Tuesday, January 04, 2011

If I need any milk, I'll yell

For once, I don’t know what to write. My inclination is to post a huge cry of pain because Daughter 2 went back down to London yesterday. But who wants to read that? Her temporary job is going to continue at least for a while, which means that she has to rent out her bedroom in the Edinburgh flat she bought a year and a bit ago and has decorated beautifully. She needs to rent it partly because her flatmate lodger has lived for the past six weeks on her own, which Daughter 2 feels bad about; and partly because Daughter 2 needs the rent money in order to pay for the flat that she’s taken on for four months in London. So she spent a long time over the last two days bringing all the stuff from her room and some of the stuff from her kitchen, back here. Where most of it sits for the moment in boxes in her room in our house.

So she’s gone to: a job which might (or might not) end soon; a flat which she has for four months; and her actor fiancé – whom she loves. In London, 400 long miles away. And we miss her. And we wish that things weren’t quite as they are. And I’m sure she misses us, though she has friends in London apart from the actor fiancé.

But Daughter 1 and lovely son-in-law came back from visiting his parents today, which was good, and we have the Grandbaby to look forward to, which is wonderful. A life-saver, really.

And I know that this is just the way life is and she has to do what she has to do, so I’m filling the few days before I go back to work with social events. Loth (http://gymisntworking.blogspot.com/) came to coffee today, which was very enjoyable; Mr Life and I visited other friends in the afternoon; I’m lunching with work colleagues tomorrow; entertaining another friend on Thursday; and going out to lunch with former colleagues on Friday. I just have to fill my head with other things and ignore the sadness and worry. Don’t think don’t think don’t think don’t think. It’s the only way.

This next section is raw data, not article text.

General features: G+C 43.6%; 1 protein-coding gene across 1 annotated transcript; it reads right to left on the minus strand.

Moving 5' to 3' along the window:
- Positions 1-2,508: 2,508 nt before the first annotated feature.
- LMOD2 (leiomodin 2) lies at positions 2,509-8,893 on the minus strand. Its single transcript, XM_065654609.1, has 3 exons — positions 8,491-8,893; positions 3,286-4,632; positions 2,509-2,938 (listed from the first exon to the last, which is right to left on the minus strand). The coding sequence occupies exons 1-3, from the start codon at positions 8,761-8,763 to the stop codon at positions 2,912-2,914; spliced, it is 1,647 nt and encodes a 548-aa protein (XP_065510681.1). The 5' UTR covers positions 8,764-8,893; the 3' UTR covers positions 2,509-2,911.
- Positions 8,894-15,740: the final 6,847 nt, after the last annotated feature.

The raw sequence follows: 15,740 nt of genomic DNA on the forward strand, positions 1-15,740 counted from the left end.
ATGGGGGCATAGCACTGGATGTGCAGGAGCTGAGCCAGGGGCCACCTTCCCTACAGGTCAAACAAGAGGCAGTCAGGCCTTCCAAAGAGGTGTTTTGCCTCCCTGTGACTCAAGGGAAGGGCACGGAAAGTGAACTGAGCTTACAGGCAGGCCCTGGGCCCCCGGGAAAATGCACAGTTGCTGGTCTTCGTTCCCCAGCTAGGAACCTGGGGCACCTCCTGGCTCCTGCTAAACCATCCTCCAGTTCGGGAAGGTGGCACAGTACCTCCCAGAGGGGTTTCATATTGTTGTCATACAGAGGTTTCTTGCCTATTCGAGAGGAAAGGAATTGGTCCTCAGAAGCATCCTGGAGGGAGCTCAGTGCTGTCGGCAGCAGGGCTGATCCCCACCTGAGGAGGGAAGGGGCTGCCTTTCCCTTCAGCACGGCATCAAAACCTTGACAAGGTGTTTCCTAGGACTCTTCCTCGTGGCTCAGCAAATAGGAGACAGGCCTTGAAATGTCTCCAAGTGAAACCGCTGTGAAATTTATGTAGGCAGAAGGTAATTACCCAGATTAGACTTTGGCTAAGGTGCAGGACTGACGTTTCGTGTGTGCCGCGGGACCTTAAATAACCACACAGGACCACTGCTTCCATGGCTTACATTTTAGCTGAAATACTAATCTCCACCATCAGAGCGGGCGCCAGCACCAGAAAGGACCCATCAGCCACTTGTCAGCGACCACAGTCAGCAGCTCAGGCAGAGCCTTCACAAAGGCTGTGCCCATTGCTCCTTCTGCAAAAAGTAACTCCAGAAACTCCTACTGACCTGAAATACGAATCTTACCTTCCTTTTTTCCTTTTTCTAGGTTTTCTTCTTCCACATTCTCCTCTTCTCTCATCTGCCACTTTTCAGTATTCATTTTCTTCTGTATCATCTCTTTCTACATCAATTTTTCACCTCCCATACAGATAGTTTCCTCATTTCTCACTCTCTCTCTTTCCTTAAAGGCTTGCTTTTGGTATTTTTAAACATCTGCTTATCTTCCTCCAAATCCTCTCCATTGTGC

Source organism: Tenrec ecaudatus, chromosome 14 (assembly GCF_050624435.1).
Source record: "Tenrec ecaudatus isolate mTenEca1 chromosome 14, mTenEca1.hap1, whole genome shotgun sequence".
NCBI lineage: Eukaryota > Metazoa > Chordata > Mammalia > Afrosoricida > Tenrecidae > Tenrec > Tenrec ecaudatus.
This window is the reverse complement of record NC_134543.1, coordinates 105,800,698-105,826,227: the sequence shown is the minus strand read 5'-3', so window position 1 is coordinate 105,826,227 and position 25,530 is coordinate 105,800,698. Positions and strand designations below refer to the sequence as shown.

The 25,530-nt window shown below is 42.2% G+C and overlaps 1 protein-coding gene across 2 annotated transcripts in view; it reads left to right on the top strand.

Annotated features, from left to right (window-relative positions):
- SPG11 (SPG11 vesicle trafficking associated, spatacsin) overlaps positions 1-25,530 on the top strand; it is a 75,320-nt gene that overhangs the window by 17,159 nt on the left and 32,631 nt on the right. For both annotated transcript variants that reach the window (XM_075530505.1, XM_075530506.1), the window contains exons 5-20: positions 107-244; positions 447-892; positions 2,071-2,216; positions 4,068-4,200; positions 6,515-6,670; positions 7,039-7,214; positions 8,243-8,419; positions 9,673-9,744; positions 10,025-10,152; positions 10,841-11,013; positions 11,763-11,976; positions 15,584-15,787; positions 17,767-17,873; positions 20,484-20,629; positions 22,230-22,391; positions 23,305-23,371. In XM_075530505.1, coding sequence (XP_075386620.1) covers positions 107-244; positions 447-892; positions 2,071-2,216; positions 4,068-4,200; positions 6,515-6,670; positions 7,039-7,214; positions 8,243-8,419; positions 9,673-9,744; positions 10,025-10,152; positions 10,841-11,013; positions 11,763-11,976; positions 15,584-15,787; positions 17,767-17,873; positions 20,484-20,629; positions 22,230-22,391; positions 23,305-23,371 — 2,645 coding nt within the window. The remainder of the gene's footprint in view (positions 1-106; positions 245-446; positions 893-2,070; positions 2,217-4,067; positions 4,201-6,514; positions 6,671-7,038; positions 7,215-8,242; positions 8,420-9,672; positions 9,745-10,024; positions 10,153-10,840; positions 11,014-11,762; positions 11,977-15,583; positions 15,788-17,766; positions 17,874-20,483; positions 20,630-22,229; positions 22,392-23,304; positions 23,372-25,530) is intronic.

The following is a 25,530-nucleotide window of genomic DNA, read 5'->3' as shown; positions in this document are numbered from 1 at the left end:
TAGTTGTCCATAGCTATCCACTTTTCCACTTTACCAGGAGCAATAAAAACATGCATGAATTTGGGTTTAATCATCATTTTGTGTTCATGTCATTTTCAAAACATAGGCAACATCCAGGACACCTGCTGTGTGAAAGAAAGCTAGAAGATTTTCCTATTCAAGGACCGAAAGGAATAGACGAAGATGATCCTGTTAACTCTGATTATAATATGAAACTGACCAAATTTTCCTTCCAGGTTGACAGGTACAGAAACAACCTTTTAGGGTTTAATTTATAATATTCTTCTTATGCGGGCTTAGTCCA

We climbed Blackford Hill on New Year’s Day and I slipped and sprained (or something) my ankle. My ankle and foot are now puffy and decorated with blue bits, my toes like slightly mouldy sausages. So I’m hobbling about and can’t drive. None of which matters all that much but it doesn’t exactly help.

Still, I enjoyed listening to Sandi Toksvig on the radio last night. For the purposes of the programme she’d watched her first ever football match, which she found somewhat tedious. As she pointed out, all the players have to do all day is to practise getting the ball into the goal, which they hardly ever managed in the game she saw. She felt it would all be over more quickly – and thus be more exciting - if they moved the goals closer together and gave the players a ball each.

Very true.

Onward and upward. Don't think don't think don't think.

(I hope none of my Australian bloggy friends are affected by the terrible floods. Oh dear, what a way to start the year for the poor people who've had to leave their homes!)


  1. okay, so I am thinking that the beautiful baby will make its entrance in about July...I am very excited about that. I don' think you can possibly imagine how much you will love it.

    My mother lost her own mother about six months before I had my daughter. She is a woman prone to huge bursts of grief, so was in a desperate state.
    My baby made her so happy, its all she ever wanted, (having lost me to art school at 17. )
    Certainly filled a big hole.

    I think perhaps you should plan to whiz down on the train and partake of some London delights with your daughter while she is there. Some shows and museums and so on. I know its not the same, but still, it might be nice.